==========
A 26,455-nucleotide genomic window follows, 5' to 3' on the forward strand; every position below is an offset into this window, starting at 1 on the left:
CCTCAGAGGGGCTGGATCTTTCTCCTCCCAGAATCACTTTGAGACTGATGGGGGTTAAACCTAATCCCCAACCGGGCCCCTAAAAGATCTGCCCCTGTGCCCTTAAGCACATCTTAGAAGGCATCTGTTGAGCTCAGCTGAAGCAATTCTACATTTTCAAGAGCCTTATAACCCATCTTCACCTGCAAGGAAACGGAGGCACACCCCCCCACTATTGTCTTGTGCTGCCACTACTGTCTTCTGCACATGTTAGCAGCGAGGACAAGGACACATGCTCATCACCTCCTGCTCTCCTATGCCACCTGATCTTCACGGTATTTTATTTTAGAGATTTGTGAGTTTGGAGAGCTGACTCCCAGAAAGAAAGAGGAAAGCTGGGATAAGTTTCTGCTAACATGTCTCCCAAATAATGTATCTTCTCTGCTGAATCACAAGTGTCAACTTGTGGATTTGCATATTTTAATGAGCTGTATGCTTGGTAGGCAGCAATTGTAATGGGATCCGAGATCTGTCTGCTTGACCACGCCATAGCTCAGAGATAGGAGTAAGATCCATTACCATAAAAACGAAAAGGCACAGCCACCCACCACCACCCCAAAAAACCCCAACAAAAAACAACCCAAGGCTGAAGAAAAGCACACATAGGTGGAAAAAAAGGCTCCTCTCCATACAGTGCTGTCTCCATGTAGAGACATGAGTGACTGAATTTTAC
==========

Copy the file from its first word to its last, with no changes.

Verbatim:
A 26,455-nucleotide genomic window follows, 5' to 3' on the forward strand; every position below is an offset into this window, starting at 1 on the left:
CCTCAGAGGGGCTGGATCTTTCTCCTCCCAGAATCACTTTGAGACTGATGGGGGTTAAACCTAATCCCCAACCGGGCCCCTAAAAGATCTGCCCCTGTGCCCTTAAGCACATCTTAGAAGGCATCTGTTGAGCTCAGCTGAAGCAATTCTACATTTTCAAGAGCCTTATAACCCATCTTCACCTGCAAGGAAACGGAGGCACACCCCCCCACTATTGTCTTGTGCTGCCACTACTGTCTTCTGCACATGTTAGCAGCGAGGACAAGGACACATGCTCATCACCTCCTGCTCTCCTATGCCACCTGATCTTCACGGTATTTTATTTTAGAGATTTGTGAGTTTGGAGAGCTGACTCCCAGAAAGAAAGAGGAAAGCTGGGATAAGTTTCTGCTAACATGTCTCCCAAATAATGTATCTTCTCTGCTGAATCACAAGTGTCAACTTGTGGATTTGCATATTTTAATGAGCTGTATGCTTGGTAGGCAGCAATTGTAATGGGATCCGAGATCTGTCTGCTTGACCACGCCATAGCTCAGAGATAGGAGTAAGATCCATTACCATAAAAACGAAAAGGCACAGCCACCCACCACCACCCCAAAAAACCCCAACAAAAAACAACCCAAGGCTGAAGAAAAGCACACATAGGTGGAAAAAAAGGCTCCTCTCCATACAGTGCTGTCTCCATGTAGAGACATGAGTGACTGAATTTTAC